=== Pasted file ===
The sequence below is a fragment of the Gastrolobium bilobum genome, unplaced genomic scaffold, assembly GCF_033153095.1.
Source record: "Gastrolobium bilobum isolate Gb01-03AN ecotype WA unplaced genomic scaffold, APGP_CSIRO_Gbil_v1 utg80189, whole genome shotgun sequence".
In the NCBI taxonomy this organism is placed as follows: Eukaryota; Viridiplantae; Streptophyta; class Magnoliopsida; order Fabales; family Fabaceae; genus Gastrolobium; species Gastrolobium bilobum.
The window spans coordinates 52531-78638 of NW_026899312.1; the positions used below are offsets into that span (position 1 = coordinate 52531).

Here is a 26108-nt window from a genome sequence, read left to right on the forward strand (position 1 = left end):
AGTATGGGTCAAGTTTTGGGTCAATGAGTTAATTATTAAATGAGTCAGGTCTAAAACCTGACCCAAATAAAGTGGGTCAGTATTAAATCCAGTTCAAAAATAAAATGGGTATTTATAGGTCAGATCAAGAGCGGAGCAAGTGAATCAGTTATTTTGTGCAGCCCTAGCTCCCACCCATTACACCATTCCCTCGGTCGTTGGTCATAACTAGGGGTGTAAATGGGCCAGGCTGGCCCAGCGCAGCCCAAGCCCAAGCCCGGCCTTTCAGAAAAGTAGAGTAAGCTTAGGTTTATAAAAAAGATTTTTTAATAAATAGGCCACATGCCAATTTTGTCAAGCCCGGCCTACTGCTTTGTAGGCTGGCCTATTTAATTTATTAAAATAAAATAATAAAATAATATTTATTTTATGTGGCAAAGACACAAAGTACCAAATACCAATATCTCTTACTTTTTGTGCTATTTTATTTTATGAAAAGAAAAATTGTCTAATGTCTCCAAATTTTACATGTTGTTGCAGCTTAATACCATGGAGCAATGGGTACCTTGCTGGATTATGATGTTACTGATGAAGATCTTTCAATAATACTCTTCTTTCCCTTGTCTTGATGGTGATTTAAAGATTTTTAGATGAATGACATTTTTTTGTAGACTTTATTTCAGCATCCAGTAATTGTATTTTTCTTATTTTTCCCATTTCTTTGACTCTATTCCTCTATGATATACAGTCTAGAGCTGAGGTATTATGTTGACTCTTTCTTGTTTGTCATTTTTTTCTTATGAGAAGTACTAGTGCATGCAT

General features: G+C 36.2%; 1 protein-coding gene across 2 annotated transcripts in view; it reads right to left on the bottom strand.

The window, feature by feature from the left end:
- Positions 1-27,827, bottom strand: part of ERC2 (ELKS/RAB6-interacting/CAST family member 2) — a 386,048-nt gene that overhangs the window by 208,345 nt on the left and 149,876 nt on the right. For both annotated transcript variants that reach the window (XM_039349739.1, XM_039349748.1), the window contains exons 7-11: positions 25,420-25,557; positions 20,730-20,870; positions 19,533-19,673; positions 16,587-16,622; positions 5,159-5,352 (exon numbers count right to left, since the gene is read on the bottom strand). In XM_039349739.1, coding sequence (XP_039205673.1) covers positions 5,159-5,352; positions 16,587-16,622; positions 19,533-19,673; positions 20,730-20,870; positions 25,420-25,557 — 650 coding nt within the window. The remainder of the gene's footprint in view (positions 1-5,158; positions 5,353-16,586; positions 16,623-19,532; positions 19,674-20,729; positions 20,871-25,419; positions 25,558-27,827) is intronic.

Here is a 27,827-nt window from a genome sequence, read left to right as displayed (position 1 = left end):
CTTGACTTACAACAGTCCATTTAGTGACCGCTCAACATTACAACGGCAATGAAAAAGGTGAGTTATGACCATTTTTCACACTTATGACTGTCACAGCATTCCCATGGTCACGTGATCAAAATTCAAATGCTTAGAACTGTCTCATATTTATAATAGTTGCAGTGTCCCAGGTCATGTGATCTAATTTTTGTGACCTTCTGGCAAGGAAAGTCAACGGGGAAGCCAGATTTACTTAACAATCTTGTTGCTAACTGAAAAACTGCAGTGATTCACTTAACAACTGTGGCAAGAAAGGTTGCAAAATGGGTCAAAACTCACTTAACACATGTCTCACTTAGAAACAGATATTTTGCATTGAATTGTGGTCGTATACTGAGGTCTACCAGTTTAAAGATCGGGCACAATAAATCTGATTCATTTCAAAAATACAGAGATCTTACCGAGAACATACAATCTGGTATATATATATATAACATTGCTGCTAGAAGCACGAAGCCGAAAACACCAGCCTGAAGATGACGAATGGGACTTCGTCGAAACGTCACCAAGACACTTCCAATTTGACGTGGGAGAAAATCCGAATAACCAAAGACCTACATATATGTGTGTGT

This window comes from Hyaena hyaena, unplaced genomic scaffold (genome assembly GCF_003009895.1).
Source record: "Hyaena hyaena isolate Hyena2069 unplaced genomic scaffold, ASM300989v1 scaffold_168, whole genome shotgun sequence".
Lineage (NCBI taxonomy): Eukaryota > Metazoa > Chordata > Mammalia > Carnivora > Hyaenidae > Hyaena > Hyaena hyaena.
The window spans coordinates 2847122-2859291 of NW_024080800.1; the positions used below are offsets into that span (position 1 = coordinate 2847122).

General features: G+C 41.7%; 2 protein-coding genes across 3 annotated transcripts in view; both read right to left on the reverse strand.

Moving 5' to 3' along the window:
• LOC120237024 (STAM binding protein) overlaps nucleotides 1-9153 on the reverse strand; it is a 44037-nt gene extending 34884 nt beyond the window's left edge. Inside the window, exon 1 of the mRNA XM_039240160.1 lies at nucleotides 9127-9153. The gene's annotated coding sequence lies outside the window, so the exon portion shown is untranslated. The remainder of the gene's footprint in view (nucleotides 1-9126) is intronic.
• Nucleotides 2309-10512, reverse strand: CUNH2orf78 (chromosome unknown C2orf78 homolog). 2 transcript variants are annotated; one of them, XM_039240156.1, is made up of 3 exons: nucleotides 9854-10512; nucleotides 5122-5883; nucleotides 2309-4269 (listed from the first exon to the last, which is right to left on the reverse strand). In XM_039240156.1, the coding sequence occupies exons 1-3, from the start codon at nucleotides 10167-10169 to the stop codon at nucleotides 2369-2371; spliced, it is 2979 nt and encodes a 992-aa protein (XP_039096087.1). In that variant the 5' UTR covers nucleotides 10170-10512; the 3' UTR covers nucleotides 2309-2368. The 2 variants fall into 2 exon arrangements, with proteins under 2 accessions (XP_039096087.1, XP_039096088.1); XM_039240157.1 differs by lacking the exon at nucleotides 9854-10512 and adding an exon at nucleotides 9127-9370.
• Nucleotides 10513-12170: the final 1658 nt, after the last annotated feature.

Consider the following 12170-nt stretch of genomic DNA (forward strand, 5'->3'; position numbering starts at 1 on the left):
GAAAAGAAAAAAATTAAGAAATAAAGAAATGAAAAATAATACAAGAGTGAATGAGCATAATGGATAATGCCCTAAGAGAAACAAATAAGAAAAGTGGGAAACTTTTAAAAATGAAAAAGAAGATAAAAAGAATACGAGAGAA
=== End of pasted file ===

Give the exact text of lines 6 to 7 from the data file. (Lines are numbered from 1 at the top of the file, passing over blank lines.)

AGTATGGGTCAAGTTTTGGGTCAATGAGTTAATTATTAAATGAGTCAGGTCTAAAACCTGACCCAAATAAAGTGGGTCAGTATTAAATCCAGTTCAAAAATAAAATGGGTATTTATAGGTCAGATCAAGAGCGGAGCAAGTGAATCAGTTATTTTGTGCAGCCCTAGCTCCCACCCATTACACCATTCCCTCGGTCGTTGGTCATAACTAGGGGTGTAAATGGGCCAGGCTGGCCCAGCGCAGCCCAAGCCCAAGCCCGGCCTTTCAGAAAAGTAGAGTAAGCTTAGGTTTATAAAAAAGATTTTTTAATAAATAGGCCACATGCCAATTTTGTCAAGCCCGGCCTACTGCTTTGTAGGCTGGCCTATTTAATTTATTAAAATAAAATAATAAAATAATATTTATTTTATGTGGCAAAGACACAAAGTACCAAATACCAATATCTCTTACTTTTTGTGCTATTTTATTTTATGAAAAGAAAAATTGTCTAATGTCTCCAAATTTTACATGTTGTTGCAGCTTAATACCATGGAGCAATGGGTACCTTGCTGGATTATGATGTTACTGATGAAGATCTTTCAATAATACTCTTCTTTCCCTTGTCTTGATGGTGATTTAAAGATTTTTAGATGAATGACATTTTTTTGTAGACTTTATTTCAGCATCCAGTAATTGTATTTTTCTTATTTTTCCCATTTCTTTGACTCTATTCCTCTATGATATACAGTCTAGAGCTGAGGTATTATGTTGACTCTTTCTTGTTTGTCATTTTTTTCTTATGAGAAGTACTAGTGCATGCAT

General features: G+C 36.2%; 1 protein-coding gene across 2 annotated transcripts in view; it reads right to left on the bottom strand.